I was warned this would happen, so I just get their papers signed again. It's not a hill I'm going to die on.
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Reply to Kayrom1
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This isn't the first post I've read about a bank refusing to honour a POA and insisting on using their own forms. You're kind of stuck because even though you do have the legal authority you are David to their Goliath. Go ahead with having your mother sign if she is able, you are not trying to pull a fast one but just getting the job done. (Ironic that the ban would accept the signature of someone who is clearly incompetent over a legal POA, isn't it🙄)
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demstress Jan 31, 2019
Totally incomprehensible on the part of the bank.
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General and Durable POAs are different so it really may depend on which one you have. If you don't have a Durable, you may need to involve the court to get one if you mom is now no longer competent to make her own decisions.

Still - who at the bank made this decision and what was their reasoning? I would tell the bank I want to move the issue up the line and politely insist on speaking to an officer.
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Reply to kirahfaye
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The bank is being overly cautious. When they see what condition she is in they will understand.
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Reply to snowquail
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What type of POA do you have? It is hard to give an answer without knowing.

Banks have a responsibility to their client so in your case, they may view both of your names on the new investment as a potential conflict of interest. If the POA is too old, they may question it. Banks usually want to see a POA updated every 3 to 5 years. Another reason they may decine it is they want proof of incapacity so take them the doctors findings.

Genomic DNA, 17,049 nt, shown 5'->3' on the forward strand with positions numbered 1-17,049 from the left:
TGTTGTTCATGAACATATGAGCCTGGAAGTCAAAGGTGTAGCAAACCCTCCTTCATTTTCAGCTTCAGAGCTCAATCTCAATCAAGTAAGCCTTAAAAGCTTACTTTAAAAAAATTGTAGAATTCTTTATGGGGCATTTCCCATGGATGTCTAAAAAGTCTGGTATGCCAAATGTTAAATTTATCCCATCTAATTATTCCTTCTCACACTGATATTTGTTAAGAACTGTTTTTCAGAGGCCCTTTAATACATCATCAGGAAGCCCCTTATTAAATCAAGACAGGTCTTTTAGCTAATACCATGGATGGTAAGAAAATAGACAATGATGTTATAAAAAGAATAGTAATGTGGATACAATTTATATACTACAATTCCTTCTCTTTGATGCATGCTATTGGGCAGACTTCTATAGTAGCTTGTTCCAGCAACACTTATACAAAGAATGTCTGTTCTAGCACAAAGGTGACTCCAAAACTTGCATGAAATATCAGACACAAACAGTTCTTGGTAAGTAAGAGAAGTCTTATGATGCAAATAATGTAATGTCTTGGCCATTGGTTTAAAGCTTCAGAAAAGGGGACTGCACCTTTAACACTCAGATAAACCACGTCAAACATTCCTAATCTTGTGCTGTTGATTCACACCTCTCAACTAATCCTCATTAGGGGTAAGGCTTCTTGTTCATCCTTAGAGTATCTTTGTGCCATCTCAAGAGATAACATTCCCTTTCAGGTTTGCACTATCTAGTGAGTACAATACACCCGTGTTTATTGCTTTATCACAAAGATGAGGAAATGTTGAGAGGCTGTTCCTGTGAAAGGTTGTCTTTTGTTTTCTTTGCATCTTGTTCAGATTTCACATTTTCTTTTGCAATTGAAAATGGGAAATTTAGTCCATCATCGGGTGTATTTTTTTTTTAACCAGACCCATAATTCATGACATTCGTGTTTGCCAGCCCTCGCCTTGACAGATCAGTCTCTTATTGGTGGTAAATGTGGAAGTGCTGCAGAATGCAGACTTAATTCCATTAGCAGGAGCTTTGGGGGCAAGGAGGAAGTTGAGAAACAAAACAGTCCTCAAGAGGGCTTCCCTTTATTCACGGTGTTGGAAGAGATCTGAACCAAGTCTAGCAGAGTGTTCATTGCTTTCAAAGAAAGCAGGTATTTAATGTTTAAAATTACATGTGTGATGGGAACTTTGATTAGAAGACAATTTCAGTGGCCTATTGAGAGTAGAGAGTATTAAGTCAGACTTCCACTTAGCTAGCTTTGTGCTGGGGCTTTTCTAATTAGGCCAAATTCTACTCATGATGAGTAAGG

Even though this will not help your situation, most banks have their own POA forms which they can execute before the fact.
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demstress Jan 31, 2019
I had a POA drawn up in 2017 by a qualified attorney. At that time my mother was in rehab after a serious illness and the attorney interviewed my mother. I have used the POA to manage my mother's care.
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I would definitely find out why they won't accept it.

Then I would move all my business if it is just a power trip.

I had a general POA and bofa accepted that. I ended up getting a Durable general POA so I didn't run into any issues.

I would let them send someone out, then it is their baby if there is a problem .
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Reply to Isthisrealyreal
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demstress Jan 31, 2019
I, too, have a durable general power of attorney. This us the only institution that has not honored it. Thank you.
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Tell them the whole reason for the POA is because Mom can no longer make informed decisions. Ask what do you need to have them except the POA. It may just be a letter from the lawyer who drew it up saying its now in effect.
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Reply to JoAnn29
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Was the POA formally drawn up by an attorney? Is it a durable POA, meaning it includes both financial and health care powers? If so, contact them and tell them about the bank’s reaction to it. If it’s only a health care POA, that could be why the bank won’t honor it. Read it over to make sure it’s the right one. I got my POA for my mom through Legal Zoom. I never had any issues with it. Yes, it does seem unorthodox unless it was not drawn up correctly.
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Reply to Ahmijoy
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demstress Jan 31, 2019
Yes, I got a durable general power of attorney drawn up by a qualified attorney last year. Other institutions have honored it, but this bank is different. Thank you